But Peter and the apostles answered, “We must obey God rather than men.” (Acts 5:29)  supreme court building

The normal stance of the believer toward his government in New Testament teaching is submission and obedience. There are times, though, when conscience overrides the dictates of human law. We saw that recently when the founders and owners of Hobby Lobby and some other businesses echoed the apostles’ words from Acts chapter five.

Anytime the Supreme Court passes down a 5-4 vote on any issue, the resulting voices are predictably divisive. Reading comments on social media or replies to blog entries and opinion pieces show the stark, sharp differences we have in America on certain social issues. When Monday’s decision came down in favor of Hobby Lobby’s rejection of supplying certain (but not all) forms of hobby lobbycontraception for employees, the differing worldviews of our culture came to a head once more. Here at Rotunda Reflections, the decision is considered a God-honoring victory for religious freedom, something dear to the hearts of many Americans. Without getting into the specifics of the abortion debate, which has been done many times before here and on other blog sites, let’s just say that when the court wisely upholds our right to live out our faith in good conscience, the principles of freedom (granted by God, not government) are also upheld.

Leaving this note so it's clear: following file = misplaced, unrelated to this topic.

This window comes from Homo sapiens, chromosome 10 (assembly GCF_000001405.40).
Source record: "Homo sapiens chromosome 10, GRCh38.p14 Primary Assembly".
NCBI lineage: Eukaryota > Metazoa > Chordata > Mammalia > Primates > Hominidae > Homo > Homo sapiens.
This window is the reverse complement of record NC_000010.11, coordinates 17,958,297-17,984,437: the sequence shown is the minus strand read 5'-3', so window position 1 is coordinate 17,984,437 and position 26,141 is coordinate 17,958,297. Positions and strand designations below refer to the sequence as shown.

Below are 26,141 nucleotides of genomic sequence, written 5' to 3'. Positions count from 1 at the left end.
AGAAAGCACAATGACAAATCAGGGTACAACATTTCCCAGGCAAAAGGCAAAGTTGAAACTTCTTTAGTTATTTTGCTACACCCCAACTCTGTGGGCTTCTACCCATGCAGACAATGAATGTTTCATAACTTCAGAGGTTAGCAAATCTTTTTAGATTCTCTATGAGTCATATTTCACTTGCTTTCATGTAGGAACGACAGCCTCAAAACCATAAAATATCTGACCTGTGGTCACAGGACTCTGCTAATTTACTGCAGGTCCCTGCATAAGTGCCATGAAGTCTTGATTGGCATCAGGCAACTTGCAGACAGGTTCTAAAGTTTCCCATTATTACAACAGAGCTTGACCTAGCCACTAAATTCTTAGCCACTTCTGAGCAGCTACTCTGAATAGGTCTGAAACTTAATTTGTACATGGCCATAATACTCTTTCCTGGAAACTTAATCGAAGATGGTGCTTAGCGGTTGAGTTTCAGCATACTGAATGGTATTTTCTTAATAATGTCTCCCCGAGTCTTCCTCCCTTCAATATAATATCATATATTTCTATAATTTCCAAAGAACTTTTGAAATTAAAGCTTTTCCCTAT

We will be celebrating America’s birthday this week and for me, at least, this will be a new reminder to be thankful to be in America. It’s a land with an amazing constitution which guarantees the right to worship as we choose, not just in cloisters hidden from the world around us, as some who oppose us would prefer, but to be lived out in our daily lives with “the free exercise thereof”. How long this freedom will be allowed is in some doubt. But for those who hold this freedom of faith dear, we should prepare to stand for it, keep praying for it, and resolve to fight for it. Paul himself appealed to the authorities for his freedom based on his rights as a Roman citizen. While we prioritize the gospel as our main message to the world, there is nothing unbiblical or inappropriate in firmly seeking to preserve our religious rights and freedoms.